The world lost an icon today in Nelson Mandela. If there was ever a man who embodied peace, civility, honor and benevolence, it was him.
Mandela, who was 95, spent more than a quarter of his life imprisoned, after he publicly chastised and stood the against an oppressive, racially discriminating, white minority government in South Africa after World War II. He was convicted of treason and sentenced to life in prison.
Even after his release in 1990, he wasn’t even mad. That’s the amazing thing about him.
If somebody punished me for 27 minutes, I’d be pretty pissed off. Nelson Mandela lost 27 years of his life, and still forged a peaceful resolution with his captors after being freed. If you knew nothing about the man except that, then it’s all you needed to know to understand how much compassion he had.
He also served as the first black president of South Africa from 1994 to 1999, after he won resoundingly in the first fully democratic election in the country’s history, and immediately following the fall its 46-year system of apartheid.
No doubt, this is one of the most internationally significant deaths that many of us will experience in our lifetimes, and as far as iconic activists go, probably the most meaningful death since Martin Luther King, Jr. in 1968. Because Mandela represented more than just a single man — he was a symbol. His name is synonymous with such ideals like “world peace,” “freedom,” and “race relations.” Just his presence in the world made it a better place.
And for those who wish they took more time to educate themselves about the man, need not worry — a conveniently timed biopic just hit theaters last week, with actor Idris Elba portraying the South African leader.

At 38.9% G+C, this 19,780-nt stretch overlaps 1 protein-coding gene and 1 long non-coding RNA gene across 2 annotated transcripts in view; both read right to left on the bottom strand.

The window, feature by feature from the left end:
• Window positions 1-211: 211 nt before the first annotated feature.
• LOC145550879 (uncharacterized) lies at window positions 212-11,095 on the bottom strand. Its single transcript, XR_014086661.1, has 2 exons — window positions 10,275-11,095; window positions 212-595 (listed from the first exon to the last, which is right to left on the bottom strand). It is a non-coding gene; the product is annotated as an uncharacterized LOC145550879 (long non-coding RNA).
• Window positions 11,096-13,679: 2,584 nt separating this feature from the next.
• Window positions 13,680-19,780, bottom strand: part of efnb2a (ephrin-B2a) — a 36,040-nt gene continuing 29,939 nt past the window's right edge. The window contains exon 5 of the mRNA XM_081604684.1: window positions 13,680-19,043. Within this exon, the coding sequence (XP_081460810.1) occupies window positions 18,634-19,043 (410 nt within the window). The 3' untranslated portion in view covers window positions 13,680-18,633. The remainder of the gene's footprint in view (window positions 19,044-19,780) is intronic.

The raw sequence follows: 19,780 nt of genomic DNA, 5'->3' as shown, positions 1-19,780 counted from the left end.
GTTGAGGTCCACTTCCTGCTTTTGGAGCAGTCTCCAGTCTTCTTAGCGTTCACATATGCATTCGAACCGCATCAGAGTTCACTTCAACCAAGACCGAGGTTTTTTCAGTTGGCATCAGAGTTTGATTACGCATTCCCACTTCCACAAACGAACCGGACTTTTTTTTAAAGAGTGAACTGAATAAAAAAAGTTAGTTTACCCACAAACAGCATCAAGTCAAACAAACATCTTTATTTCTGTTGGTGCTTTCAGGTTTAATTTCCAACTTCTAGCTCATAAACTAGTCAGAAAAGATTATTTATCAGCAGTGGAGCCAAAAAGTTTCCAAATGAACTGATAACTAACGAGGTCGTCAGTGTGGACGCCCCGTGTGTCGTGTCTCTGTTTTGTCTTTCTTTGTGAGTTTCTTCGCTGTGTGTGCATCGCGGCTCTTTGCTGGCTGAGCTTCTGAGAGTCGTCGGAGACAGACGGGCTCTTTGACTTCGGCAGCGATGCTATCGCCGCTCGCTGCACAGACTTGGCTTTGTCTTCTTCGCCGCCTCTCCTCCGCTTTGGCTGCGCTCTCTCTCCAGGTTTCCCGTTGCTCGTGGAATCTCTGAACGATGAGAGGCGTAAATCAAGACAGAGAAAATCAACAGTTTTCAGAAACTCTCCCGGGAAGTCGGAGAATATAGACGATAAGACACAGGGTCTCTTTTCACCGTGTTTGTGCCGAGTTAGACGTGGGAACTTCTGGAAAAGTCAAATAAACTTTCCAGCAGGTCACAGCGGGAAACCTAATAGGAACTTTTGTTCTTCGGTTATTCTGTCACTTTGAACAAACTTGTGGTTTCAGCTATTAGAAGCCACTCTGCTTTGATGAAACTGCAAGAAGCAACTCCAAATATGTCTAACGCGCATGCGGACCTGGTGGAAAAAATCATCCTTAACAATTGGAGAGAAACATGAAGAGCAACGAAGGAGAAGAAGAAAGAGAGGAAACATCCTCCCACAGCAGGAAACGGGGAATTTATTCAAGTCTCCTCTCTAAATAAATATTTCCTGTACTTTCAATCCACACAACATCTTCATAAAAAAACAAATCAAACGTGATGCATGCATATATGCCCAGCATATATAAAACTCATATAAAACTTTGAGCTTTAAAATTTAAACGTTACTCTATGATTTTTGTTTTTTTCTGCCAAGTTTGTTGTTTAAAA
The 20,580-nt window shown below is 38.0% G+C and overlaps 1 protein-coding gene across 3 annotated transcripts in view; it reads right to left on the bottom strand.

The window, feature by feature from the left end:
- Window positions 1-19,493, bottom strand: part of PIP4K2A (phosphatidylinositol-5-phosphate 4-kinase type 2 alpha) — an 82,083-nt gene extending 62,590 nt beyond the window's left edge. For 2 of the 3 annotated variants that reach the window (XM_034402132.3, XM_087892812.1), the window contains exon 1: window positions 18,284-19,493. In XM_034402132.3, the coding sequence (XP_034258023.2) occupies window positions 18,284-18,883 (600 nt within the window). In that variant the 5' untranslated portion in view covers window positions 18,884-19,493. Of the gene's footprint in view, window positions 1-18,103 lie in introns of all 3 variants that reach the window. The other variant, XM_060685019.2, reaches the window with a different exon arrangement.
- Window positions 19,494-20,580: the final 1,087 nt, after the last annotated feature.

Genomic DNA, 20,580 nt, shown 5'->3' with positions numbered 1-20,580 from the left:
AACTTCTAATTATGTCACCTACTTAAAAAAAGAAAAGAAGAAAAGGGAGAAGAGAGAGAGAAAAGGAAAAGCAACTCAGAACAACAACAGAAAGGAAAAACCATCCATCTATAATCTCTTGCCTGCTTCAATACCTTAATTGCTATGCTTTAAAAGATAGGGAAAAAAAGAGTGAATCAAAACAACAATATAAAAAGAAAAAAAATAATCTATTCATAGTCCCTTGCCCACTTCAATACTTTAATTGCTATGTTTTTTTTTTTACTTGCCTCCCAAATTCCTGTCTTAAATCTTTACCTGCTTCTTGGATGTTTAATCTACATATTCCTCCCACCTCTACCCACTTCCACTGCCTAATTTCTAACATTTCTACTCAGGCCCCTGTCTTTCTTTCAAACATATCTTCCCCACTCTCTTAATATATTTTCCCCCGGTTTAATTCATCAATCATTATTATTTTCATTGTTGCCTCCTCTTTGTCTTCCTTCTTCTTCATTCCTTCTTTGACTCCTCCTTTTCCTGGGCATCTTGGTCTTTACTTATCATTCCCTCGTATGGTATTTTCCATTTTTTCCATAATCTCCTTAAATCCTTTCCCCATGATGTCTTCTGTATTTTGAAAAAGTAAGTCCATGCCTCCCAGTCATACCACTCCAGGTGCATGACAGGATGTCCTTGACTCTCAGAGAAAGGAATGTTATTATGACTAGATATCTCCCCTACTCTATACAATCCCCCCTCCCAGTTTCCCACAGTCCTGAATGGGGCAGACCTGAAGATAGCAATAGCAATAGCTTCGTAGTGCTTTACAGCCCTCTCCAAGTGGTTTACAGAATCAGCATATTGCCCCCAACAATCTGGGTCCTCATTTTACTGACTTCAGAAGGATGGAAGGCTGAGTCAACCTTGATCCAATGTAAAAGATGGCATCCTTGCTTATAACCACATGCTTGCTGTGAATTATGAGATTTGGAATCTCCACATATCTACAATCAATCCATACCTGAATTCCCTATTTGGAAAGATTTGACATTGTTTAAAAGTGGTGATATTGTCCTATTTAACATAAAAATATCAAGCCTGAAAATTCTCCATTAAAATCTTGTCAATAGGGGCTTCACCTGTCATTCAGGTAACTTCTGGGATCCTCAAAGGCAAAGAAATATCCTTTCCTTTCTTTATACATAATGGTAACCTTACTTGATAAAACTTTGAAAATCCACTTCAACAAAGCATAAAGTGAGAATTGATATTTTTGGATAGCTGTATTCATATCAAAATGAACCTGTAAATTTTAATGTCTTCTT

Over the next several days, you’ll hear a lot of people say how we all need to follow Mandela’s lead. How if we all had the discipline and forgiveness that he had, then the world would be a much better place.
But the thing is … there’s a reason why guys like Mandela, King, and let’s throw Gandhi in there too, are once-in-a-lifetime figures. Because nobody, nobody, can do what these guys did. None of us can spend 27 years in prison and not possess hatred for our captors. None of us can preach civil disobedience when they’re being racially discriminated against and physically assaulted day after day. And none of will ever go on an extended hunger strike to promote religious harmony.
Most of Americans can’t even go on a five-hour hunger strike … from McDonald’s.
And I think that’s a problem. How can we relate to these guys? They were too good. Too impassioned. Too idealistic. And that’s why they changed the world, and the rest of us will not.
Mandela’s life is an unbelievable one. It’s something you’d expect to hear about in a movie, and not firsthand from someone who actually lived it.
So maybe instead of trying to urge others to be the next Mandela, we should instead spend time educating others — and ourselves — about the life lessons he instilled. About what he stood for. Because those are things we can relate to. And at the base of it, it’s pretty simple — love, unity, forgiveness.
If we could personify those things, then I think that’s something Nelson would be happy with.